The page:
10.They are omnivores

Hedgehogs are omnivores. They primarily consume insects and other small animals like slugs and worms, but they will also eat fruits and vegetables if they have access to them – so basically they will eat whatever food they can get.

11.They can hibernate

hedgehogs can hibernate. In fact, they are one of the few animals that is able to do so effectively. During winter, hedgehogs will go into a mild state of hypothermia and enter a deep sleep called torpor. This allows them to conserve energy and survive long periods without food or water.

Hedgehogs will also build nests during winter in which they will rest and conserved their body temperature. When spring arrives, they’ll wake up from their hibernation cycle and start eating again as normal

12.They Don’t All Hibernate

However, not all hedgehogs hibernate. In fact, only about 25% of hedgehog species do so.
So why do so few hedgehogs hibernate?

  • There are a number of reasons. Some Hedgehog Species Are Too Nervous To Hibernate
  • Some hedgehog species are too nervous to hibernate and will simply die from the cold instead. These species include the American three-toed woodchuck (Inucapion regius) and common pygmy hog (Capricornis pygmaeus).
  • Others Lack The Vitality To Survive Out Longer Than A Year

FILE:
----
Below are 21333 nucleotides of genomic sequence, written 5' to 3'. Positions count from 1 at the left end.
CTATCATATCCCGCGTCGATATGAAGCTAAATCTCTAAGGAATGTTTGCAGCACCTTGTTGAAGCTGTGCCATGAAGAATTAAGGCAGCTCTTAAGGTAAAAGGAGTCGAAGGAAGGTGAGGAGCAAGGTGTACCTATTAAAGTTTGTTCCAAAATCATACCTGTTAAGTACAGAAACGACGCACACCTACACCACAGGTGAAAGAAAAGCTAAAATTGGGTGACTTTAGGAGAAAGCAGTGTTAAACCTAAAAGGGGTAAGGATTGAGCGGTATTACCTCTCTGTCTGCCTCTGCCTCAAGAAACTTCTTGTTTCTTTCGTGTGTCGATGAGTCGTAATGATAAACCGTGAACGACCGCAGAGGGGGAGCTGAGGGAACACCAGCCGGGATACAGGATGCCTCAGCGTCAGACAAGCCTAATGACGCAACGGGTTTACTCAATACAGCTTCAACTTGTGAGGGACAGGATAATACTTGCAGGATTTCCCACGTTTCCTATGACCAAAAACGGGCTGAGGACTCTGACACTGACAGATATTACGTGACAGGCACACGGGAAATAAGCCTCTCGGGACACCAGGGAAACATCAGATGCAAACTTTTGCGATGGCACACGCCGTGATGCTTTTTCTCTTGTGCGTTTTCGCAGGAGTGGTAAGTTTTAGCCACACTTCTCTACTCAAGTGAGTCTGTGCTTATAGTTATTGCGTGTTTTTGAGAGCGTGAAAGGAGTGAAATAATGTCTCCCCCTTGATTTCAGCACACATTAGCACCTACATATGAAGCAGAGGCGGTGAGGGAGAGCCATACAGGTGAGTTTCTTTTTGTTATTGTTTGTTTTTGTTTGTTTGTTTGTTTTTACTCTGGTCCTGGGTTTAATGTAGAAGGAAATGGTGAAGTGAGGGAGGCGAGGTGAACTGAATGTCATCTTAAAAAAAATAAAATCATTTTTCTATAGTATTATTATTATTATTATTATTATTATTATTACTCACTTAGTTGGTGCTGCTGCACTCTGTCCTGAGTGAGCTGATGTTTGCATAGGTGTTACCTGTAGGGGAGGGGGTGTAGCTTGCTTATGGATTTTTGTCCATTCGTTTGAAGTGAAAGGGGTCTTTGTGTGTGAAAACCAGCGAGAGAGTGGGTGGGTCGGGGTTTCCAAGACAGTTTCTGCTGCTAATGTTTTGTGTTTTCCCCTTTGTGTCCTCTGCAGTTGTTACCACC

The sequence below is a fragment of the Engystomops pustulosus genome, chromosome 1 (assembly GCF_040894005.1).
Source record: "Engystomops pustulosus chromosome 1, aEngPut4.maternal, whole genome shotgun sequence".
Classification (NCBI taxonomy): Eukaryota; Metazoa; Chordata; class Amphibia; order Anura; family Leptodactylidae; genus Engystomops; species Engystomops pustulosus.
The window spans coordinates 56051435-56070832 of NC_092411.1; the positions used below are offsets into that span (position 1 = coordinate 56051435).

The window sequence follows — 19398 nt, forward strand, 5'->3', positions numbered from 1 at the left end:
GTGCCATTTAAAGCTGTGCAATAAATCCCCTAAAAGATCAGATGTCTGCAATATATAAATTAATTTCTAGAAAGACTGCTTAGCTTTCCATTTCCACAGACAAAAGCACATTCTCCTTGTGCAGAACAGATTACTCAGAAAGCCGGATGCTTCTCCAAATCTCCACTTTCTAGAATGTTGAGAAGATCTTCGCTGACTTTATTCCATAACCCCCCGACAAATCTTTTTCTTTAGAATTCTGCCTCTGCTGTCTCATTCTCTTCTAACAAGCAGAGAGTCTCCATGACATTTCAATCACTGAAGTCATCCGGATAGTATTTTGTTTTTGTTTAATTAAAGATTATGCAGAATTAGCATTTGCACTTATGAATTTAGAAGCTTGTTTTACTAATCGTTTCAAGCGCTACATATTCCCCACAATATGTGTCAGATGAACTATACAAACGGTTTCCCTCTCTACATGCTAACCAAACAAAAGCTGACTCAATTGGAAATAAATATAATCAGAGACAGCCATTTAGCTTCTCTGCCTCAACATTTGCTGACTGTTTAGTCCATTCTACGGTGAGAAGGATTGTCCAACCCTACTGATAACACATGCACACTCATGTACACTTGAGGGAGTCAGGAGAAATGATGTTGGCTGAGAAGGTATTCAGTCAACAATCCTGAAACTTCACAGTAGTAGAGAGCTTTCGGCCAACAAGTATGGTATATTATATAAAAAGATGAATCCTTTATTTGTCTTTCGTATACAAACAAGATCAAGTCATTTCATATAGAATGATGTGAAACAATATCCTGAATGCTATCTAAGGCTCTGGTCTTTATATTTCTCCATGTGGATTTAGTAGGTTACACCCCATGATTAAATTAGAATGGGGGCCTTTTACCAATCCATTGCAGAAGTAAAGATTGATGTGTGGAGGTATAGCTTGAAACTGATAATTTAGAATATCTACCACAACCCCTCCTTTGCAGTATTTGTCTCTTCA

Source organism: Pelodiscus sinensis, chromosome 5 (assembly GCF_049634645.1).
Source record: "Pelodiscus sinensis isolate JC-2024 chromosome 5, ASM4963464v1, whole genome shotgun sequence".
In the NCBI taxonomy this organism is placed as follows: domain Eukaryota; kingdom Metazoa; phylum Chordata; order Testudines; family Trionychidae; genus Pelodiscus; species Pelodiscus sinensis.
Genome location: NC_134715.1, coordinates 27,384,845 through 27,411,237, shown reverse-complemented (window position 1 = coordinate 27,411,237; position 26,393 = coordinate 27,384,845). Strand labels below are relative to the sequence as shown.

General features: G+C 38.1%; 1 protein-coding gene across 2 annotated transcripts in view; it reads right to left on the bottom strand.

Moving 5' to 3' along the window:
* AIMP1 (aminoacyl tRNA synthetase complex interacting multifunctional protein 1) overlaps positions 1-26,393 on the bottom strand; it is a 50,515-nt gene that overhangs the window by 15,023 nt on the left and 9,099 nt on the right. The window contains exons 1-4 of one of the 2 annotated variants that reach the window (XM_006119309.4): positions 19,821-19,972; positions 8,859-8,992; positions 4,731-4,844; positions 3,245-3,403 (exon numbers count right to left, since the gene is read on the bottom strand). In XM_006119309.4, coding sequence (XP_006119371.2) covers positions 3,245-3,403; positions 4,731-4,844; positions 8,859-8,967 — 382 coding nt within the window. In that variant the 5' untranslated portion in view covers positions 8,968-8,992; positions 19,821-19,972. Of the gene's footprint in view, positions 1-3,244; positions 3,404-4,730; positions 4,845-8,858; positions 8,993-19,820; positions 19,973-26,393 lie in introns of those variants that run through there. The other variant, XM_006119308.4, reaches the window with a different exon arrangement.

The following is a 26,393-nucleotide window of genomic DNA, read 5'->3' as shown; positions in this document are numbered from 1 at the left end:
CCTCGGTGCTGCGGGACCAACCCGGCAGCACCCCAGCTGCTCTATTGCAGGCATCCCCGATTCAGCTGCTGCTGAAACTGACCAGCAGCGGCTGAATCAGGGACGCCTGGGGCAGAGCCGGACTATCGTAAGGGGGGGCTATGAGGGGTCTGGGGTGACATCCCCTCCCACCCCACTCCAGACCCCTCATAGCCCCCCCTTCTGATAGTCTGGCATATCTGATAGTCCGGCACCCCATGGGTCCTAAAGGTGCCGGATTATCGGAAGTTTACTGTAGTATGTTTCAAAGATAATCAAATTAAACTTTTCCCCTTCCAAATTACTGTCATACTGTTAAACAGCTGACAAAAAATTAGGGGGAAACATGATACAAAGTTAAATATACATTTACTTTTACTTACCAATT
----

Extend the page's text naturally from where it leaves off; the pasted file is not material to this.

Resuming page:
• -Many hedgehog species don’t live very long – typically less than two years – which is not enough time to go through their full winter cycle without risking death from freezing temperatures or starvation.

13.Their spikes are not poisonous

Hedgehog spikes are not poisonous – that’s what many people believe, at least. Hedgehogs use their spines to ward off predators and defend their territory. However, some people have mistaken hedgehog spikes for the toxic protrusions of certain animals (like snakes or spiders), and they have been treated accordingly.

Hedgehog spikes are actually something completely different – they’re modified hairlike quills that function as internal skin sensors and thermal regulators. They help the hedgehog maintain a constant body temperature by dissipating heat through his spines, which can reach up to 100 degrees Celsius!